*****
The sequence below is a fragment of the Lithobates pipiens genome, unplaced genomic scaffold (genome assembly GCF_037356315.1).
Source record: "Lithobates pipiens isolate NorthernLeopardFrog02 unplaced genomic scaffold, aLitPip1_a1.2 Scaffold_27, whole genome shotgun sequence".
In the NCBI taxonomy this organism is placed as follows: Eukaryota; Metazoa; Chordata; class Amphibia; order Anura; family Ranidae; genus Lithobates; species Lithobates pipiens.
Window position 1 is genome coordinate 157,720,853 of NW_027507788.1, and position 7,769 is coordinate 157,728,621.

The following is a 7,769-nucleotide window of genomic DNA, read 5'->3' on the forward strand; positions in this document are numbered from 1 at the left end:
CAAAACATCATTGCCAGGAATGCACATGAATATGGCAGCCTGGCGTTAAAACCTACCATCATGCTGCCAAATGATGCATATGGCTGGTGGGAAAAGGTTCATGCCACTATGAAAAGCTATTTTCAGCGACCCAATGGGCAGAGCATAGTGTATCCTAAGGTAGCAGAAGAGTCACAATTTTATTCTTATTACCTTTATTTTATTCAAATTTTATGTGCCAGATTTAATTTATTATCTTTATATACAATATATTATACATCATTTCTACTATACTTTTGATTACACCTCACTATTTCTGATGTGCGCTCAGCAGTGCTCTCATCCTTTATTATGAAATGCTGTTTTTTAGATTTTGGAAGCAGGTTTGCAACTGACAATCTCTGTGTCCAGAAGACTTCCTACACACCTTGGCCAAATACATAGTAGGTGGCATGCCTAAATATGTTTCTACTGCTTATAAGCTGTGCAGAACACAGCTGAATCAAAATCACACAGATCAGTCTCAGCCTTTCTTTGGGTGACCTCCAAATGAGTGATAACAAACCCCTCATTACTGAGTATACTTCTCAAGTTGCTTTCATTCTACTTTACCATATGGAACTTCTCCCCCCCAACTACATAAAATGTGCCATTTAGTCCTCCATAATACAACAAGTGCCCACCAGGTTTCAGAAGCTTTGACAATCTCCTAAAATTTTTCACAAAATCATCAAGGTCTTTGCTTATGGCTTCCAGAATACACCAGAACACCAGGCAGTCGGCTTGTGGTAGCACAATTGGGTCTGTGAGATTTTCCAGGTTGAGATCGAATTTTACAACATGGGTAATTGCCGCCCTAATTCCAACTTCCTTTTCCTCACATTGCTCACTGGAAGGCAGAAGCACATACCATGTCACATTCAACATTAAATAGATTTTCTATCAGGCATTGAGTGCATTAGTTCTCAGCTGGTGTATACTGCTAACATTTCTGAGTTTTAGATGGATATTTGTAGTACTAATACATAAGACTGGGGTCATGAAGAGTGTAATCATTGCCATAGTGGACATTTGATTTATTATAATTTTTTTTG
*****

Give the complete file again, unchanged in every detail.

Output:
The sequence below is a fragment of the Lithobates pipiens genome, unplaced genomic scaffold (genome assembly GCF_037356315.1).
Source record: "Lithobates pipiens isolate NorthernLeopardFrog02 unplaced genomic scaffold, aLitPip1_a1.2 Scaffold_27, whole genome shotgun sequence".
In the NCBI taxonomy this organism is placed as follows: Eukaryota; Metazoa; Chordata; class Amphibia; order Anura; family Ranidae; genus Lithobates; species Lithobates pipiens.
Window position 1 is genome coordinate 157,720,853 of NW_027507788.1, and position 7,769 is coordinate 157,728,621.

The following is a 7,769-nucleotide window of genomic DNA, read 5'->3' on the forward strand; positions in this document are numbered from 1 at the left end:
CAAAACATCATTGCCAGGAATGCACATGAATATGGCAGCCTGGCGTTAAAACCTACCATCATGCTGCCAAATGATGCATATGGCTGGTGGGAAAAGGTTCATGCCACTATGAAAAGCTATTTTCAGCGACCCAATGGGCAGAGCATAGTGTATCCTAAGGTAGCAGAAGAGTCACAATTTTATTCTTATTACCTTTATTTTATTCAAATTTTATGTGCCAGATTTAATTTATTATCTTTATATACAATATATTATACATCATTTCTACTATACTTTTGATTACACCTCACTATTTCTGATGTGCGCTCAGCAGTGCTCTCATCCTTTATTATGAAATGCTGTTTTTTAGATTTTGGAAGCAGGTTTGCAACTGACAATCTCTGTGTCCAGAAGACTTCCTACACACCTTGGCCAAATACATAGTAGGTGGCATGCCTAAATATGTTTCTACTGCTTATAAGCTGTGCAGAACACAGCTGAATCAAAATCACACAGATCAGTCTCAGCCTTTCTTTGGGTGACCTCCAAATGAGTGATAACAAACCCCTCATTACTGAGTATACTTCTCAAGTTGCTTTCATTCTACTTTACCATATGGAACTTCTCCCCCCCAACTACATAAAATGTGCCATTTAGTCCTCCATAATACAACAAGTGCCCACCAGGTTTCAGAAGCTTTGACAATCTCCTAAAATTTTTCACAAAATCATCAAGGTCTTTGCTTATGGCTTCCAGAATACACCAGAACACCAGGCAGTCGGCTTGTGGTAGCACAATTGGGTCTGTGAGATTTTCCAGGTTGAGATCGAATTTTACAACATGGGTAATTGCCGCCCTAATTCCAACTTCCTTTTCCTCACATTGCTCACTGGAAGGCAGAAGCACATACCATGTCACATTCAACATTAAATAGATTTTCTATCAGGCATTGAGTGCATTAGTTCTCAGCTGGTGTATACTGCTAACATTTCTGAGTTTTAGATGGATATTTGTAGTACTAATACATAAGACTGGGGTCATGAAGAGTGTAATCATTGCCATAGTGGACATTTGATTTATTATAATTTTTTTTG